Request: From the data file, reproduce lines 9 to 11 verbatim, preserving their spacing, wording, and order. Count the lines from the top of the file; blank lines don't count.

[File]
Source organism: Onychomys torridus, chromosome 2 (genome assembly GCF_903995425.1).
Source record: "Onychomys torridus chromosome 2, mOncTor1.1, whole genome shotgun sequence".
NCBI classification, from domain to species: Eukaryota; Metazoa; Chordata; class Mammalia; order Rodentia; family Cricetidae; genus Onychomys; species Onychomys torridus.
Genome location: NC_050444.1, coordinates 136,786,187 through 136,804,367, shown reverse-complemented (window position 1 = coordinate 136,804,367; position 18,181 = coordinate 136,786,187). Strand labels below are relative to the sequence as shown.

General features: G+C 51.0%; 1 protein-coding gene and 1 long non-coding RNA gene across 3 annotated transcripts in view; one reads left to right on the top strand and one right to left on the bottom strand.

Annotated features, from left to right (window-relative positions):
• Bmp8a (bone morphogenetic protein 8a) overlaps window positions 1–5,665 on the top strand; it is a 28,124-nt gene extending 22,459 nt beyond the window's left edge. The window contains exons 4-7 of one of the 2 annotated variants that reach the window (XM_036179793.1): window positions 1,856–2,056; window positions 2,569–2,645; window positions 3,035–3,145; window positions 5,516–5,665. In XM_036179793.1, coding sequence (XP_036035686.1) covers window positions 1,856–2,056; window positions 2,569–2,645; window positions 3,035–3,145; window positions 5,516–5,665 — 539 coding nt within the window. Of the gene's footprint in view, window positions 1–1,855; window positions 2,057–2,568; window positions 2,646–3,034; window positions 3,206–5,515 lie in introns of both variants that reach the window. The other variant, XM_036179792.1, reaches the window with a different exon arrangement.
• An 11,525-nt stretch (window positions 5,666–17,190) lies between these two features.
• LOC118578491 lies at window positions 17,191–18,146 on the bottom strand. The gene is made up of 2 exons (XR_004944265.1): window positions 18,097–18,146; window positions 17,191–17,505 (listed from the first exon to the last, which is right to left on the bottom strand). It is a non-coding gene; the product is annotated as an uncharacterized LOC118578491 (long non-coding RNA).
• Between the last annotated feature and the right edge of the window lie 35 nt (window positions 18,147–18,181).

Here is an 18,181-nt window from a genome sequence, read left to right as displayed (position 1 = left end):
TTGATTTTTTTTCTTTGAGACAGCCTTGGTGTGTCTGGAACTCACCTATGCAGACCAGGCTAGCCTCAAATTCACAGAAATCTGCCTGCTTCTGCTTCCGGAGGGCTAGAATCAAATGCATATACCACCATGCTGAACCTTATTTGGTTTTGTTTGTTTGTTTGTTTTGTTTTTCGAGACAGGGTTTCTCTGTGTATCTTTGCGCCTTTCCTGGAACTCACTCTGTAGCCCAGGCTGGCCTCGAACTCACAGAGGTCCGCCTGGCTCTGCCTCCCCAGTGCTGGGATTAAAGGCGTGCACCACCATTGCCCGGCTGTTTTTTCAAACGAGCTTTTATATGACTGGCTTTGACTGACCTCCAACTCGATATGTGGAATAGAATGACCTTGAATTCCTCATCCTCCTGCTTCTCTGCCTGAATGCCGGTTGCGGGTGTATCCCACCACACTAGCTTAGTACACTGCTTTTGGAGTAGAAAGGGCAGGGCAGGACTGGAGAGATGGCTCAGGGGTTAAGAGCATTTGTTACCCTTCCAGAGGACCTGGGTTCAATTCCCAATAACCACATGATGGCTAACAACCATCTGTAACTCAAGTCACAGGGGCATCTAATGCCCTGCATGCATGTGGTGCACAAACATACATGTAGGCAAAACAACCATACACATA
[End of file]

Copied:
• LOC118578491 lies at window positions 17,191–18,146 on the bottom strand. The gene is made up of 2 exons (XR_004944265.1): window positions 18,097–18,146; window positions 17,191–17,505 (listed from the first exon to the last, which is right to left on the bottom strand). It is a non-coding gene; the product is annotated as an uncharacterized LOC118578491 (long non-coding RNA).
• Between the last annotated feature and the right edge of the window lie 35 nt (window positions 18,147–18,181).

Here is an 18,181-nt window from a genome sequence, read left to right as displayed (position 1 = left end):